It is obvious that the required heading was not achieved by the vessel as requested by the pilot, yet the pilot still boarded the vessel in the prevailing sea/swell conditions thus jeopardizing the safety of both the pilot and pilot boat. It would have been prudent for the pilot boat to communicate with the vessel and achieve the desired heading to eliminate the risk caused by the reduced freeboard.

It is easy to ‘blame’ the technical installation, but in my view there was a serious lack of safety aptitude on the part of the pilot who, despite identifying the risk, proceeded with the boarding.

The pilot boat should have mutually agreed with the vessel that it would wait until the desired heading was achieved for safe boarding of the pilot.

I’m sure you are aware that the new SOLAS amendments for pilot transfer arrangements entered into force on 1 July 2012, and one of the items states that “The lower platform of the accommodation ladder should be in a horizontal position and secured to the ship’s side when in use. The lower platform should be a minimum of 5 metres above the sea level.” However, the above amendment does not apply to MV xxx as she was built in 2007.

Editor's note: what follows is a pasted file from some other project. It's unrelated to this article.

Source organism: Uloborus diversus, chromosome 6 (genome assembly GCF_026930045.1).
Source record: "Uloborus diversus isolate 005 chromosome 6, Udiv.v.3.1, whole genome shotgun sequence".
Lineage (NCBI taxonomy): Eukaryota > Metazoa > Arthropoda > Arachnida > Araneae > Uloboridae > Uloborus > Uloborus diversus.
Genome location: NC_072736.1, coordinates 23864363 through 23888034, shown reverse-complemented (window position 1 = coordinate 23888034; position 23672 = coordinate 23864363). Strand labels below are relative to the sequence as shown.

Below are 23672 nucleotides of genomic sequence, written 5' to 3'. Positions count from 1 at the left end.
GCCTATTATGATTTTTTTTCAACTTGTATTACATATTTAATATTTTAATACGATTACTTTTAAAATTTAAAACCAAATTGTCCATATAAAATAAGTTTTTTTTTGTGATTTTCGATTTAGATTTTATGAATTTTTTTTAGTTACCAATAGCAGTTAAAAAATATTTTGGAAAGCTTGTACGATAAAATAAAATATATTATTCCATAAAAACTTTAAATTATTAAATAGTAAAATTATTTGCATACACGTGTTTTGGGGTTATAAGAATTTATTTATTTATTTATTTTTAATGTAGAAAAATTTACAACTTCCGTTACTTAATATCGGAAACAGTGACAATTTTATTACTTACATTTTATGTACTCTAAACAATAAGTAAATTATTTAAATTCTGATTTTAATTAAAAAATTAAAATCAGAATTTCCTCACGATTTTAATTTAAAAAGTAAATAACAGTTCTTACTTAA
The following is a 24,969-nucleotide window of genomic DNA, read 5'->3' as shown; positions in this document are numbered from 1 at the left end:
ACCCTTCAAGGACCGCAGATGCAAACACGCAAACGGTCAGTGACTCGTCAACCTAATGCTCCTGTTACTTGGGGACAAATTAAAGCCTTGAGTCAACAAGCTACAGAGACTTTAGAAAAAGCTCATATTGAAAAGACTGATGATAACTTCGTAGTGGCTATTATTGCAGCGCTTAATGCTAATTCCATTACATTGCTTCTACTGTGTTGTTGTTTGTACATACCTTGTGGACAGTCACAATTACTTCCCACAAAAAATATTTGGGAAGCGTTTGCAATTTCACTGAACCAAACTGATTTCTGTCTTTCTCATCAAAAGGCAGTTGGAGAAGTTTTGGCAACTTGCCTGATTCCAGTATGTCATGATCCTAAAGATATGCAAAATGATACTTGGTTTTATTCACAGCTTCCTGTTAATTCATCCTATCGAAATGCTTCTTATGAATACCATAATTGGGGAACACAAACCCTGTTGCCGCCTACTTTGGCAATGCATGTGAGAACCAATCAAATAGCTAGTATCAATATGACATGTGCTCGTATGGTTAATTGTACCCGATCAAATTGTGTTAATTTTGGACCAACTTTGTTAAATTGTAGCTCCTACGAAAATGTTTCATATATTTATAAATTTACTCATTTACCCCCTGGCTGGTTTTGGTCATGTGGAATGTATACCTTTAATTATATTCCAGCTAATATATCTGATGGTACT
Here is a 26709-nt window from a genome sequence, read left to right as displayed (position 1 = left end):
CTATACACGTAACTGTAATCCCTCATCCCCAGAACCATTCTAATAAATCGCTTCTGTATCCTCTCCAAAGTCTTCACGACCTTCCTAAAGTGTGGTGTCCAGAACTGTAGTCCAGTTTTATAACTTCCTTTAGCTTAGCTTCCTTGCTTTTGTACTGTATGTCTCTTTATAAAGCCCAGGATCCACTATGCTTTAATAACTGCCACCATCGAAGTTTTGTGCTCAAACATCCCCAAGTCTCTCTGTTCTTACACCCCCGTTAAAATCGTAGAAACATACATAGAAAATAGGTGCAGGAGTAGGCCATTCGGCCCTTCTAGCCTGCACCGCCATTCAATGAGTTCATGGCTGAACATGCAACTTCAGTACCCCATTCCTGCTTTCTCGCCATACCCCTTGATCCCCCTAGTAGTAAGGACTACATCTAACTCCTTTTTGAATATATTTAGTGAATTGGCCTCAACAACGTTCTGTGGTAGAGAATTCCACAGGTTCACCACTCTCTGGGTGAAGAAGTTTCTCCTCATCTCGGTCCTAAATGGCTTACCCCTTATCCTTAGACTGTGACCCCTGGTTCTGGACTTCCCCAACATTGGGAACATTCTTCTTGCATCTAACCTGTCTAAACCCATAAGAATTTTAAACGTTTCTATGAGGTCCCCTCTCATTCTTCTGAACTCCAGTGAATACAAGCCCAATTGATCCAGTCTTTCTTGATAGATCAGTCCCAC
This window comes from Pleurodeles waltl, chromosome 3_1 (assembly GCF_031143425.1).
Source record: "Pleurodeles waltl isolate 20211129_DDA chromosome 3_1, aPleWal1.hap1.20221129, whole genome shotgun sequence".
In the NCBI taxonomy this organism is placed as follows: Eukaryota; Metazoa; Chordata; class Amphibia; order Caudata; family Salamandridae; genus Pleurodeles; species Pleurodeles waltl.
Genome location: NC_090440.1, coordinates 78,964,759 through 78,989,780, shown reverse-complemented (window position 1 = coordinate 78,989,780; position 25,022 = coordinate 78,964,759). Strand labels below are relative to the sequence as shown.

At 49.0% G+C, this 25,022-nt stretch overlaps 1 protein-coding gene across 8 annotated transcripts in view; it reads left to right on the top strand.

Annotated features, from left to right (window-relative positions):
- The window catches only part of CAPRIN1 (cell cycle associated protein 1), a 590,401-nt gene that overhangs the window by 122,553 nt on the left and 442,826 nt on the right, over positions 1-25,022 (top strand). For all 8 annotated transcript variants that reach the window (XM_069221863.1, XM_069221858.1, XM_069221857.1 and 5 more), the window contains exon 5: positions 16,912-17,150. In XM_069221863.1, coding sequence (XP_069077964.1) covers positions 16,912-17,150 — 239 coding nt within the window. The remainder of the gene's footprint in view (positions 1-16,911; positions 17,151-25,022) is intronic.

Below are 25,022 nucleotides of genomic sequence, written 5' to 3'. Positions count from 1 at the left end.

As per the extract from SOLAS Ch-5, Regulation 23, 1.4 – “Equipment and arrangements installed on or after 1 July 2012, which are a replacement of equipment and arrangements provided on ships before 1 July 2012, shall, in so far as is reasonable and practicable, comply with the requirements of this regulation”.

MV xxx cannot meet the 5 metres height objective of the new SOLAS regulation between drafts of 11.35 metres and 12.45 metres (i.e. heavily loaded). Even if the vessel achieves a platform height of 5 metres, the hazardous condition will depend on the size of the pilot boat (which can range from a small launch to a very large harbor tug).

Our crews on this series of vessels are aware of the challenges at heavy load (deep draft) and are requested to work with the pilots to ensure safe boarding.

Hope the above satisfactorily addresses the raised concern.


CHIRP Comment

The Maritime Advisory Board, whilst noting some of the similarities with the first report in terms of draft and access via accommodation ladder, focused their attention on the stated “poor conditions” for boarding. It was observed that the standard green to green passing was changed to red to red, although it was agreed that this could be perfectly acceptable depending upon the onward movements of the inbound and outbound vessels. The Board specifically commented that in any pilot boarding, notwithstanding any advice or request from the pilot, the pilot boat or the local Vessel Traffic Service, the Master of vessel holds the sole responsibility for the safe navigation of his/her vessel and this should include consideration of an abort, (which should form a part of the passage planning process). Similarly, a pilot should not feel pressured to board and should abort a boarding when conditions are considered too hazardous.

Typical boarding arrangement for this type of vessel